• 3 Ways Binge-Watching is Changing the TV Game

    In early September, my 11-year-old son filled out a get-to-know-you school questionnaire, listing his favorite things - tigers, the color orange, and...binge-watching.

    My boy, who dove deep during summer break into Alphas (originally on Syfy, now on Netflix, highly underrated), has tons of company. More than 75% of TV Guide users say they binge-watch regularly. Remarkably, a behavior for which we didn’t even have a name a few years ago is now an exploding mass-market consumer habit that is changing the TV game - and benefitting both consumers and entertainment companies - in three major ways:

    1. Binge-watching is fueling consumers’ ever-growing appetite for more programming. This fall, 24% of TV Guide app and website users told us they watch more than 40 hours of TV per week, up from 17% in 2012. That’s right. The percentage of people watching more than 40 hours of television per week is exploding, up 41% in two years. Consumers are actually watching more broadcast, cable, and digital original shows  -- on demand, on their DVRs, and on SVOD services. More is the operative word, and the TV ecosystem is thriving.

    As their viewing options increase, consumers tell us they love having a wealth of outstanding programming just a few clicks away on any device, at any time. And they’re greedy for more. With this trend in mind, the industry is working to establish new metrics for cross-platform viewership. Critical darling Transparent, Metacritic’s highest-rated new show this season with a score of 91, won big for Amazon at last week’s Golden Globes. Since they’re sure to be seeing a spike in viewership now, isn’t it about time Amazon (and Netflix) also released viewership numbers?

    2. Binge-watching is changing production formats, whether you’re producing full episodes or 90-second reviews. Tina Fey, who is launching her next show, Unbreakable Kimmy Schmidt, on Netflix, says she finds the streaming format “freeing,” she explained at earlier this month at the Television Critics’ Association meeting in Los Angeles.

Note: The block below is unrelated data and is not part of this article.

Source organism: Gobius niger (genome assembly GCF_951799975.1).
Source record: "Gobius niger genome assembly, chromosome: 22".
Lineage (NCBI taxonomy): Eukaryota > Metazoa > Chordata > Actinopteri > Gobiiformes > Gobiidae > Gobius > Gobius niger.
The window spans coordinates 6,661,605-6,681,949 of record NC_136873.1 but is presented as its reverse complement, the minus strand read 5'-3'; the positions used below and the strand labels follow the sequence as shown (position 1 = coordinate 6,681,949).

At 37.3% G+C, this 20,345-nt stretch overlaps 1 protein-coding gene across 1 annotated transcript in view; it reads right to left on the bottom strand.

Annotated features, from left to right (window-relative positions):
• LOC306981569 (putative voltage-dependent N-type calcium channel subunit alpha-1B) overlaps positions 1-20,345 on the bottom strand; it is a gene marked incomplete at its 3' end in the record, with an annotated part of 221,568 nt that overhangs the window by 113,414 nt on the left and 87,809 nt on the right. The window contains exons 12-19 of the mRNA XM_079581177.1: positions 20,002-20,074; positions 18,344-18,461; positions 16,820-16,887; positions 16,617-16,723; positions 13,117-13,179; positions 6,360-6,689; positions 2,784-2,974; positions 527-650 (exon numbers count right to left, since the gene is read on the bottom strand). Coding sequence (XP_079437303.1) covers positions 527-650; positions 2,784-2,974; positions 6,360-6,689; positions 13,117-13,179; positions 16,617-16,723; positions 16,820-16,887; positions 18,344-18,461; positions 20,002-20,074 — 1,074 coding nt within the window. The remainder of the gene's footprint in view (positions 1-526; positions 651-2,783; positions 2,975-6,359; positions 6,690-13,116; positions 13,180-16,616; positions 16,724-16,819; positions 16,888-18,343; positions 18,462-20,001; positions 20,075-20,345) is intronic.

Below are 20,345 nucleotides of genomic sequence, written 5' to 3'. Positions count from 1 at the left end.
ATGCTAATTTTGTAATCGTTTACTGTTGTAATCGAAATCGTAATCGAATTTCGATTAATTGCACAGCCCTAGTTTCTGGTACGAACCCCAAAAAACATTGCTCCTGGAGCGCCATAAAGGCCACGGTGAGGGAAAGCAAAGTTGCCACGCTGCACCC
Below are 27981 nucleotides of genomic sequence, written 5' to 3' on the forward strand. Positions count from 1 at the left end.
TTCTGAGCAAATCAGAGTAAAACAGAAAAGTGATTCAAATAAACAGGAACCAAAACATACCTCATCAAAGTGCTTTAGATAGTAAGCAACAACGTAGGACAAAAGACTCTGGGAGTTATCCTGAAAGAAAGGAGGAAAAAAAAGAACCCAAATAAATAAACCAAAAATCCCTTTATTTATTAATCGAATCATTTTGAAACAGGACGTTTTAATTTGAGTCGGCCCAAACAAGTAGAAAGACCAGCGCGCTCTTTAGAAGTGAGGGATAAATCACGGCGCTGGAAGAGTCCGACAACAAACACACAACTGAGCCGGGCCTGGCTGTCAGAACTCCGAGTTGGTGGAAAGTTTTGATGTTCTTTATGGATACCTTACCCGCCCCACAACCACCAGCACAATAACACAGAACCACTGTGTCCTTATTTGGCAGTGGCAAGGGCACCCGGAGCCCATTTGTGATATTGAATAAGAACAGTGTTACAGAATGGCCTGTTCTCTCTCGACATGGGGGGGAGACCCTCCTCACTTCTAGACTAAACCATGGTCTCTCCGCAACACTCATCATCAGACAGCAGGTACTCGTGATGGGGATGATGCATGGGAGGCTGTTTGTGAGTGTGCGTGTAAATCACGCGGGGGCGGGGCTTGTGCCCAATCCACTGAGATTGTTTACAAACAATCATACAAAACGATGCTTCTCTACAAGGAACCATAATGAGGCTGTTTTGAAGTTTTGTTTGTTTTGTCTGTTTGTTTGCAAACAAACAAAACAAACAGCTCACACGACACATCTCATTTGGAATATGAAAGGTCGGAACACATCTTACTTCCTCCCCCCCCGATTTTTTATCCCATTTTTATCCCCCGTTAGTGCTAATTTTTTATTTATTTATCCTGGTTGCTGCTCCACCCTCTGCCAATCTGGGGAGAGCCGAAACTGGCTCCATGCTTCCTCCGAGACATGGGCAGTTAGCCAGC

At CBS Interactive, the leaders of most of our 25+ digital brands also have the freedom to experiment in the binge-watching business, whether our users are watching full episodes from CBS All Access, tech videos from CNET, video game reviews from Gamespot or behind-the-scenes set interviews from TV Guide. Our teams are focused on producing addictive series, innovating with new distribution models and designing video player experiences that move seamlessly from one video to the next.

    3. Binge-watching is forcing new marketing and distribution windows industry-wide. Over the holidays, some distributors launched marketing campaigns designed to promote holiday marathon viewing – when consumers have tons of downtime (aka going stir crazy while holed up with relatives for the holidays).

    Content creators of all kinds are doing this. We’ve seen broadcast and cable networks market catch up viewing for shows between seasons to acquire new fans and drive bigger numbers for second season debuts.  Streaming, on demand and yes, even DVD sales, are giving fans the luxury of turning on to shows they didn’t catch the first time around.

    We already have a year-round network television calendar with mid-season and summer launches. As a practitioner and a fan, I’m looking forward to pushing the premium content competition to new heights this year...and to what surprises are ahead in next September’s get-to-know-you school quiz.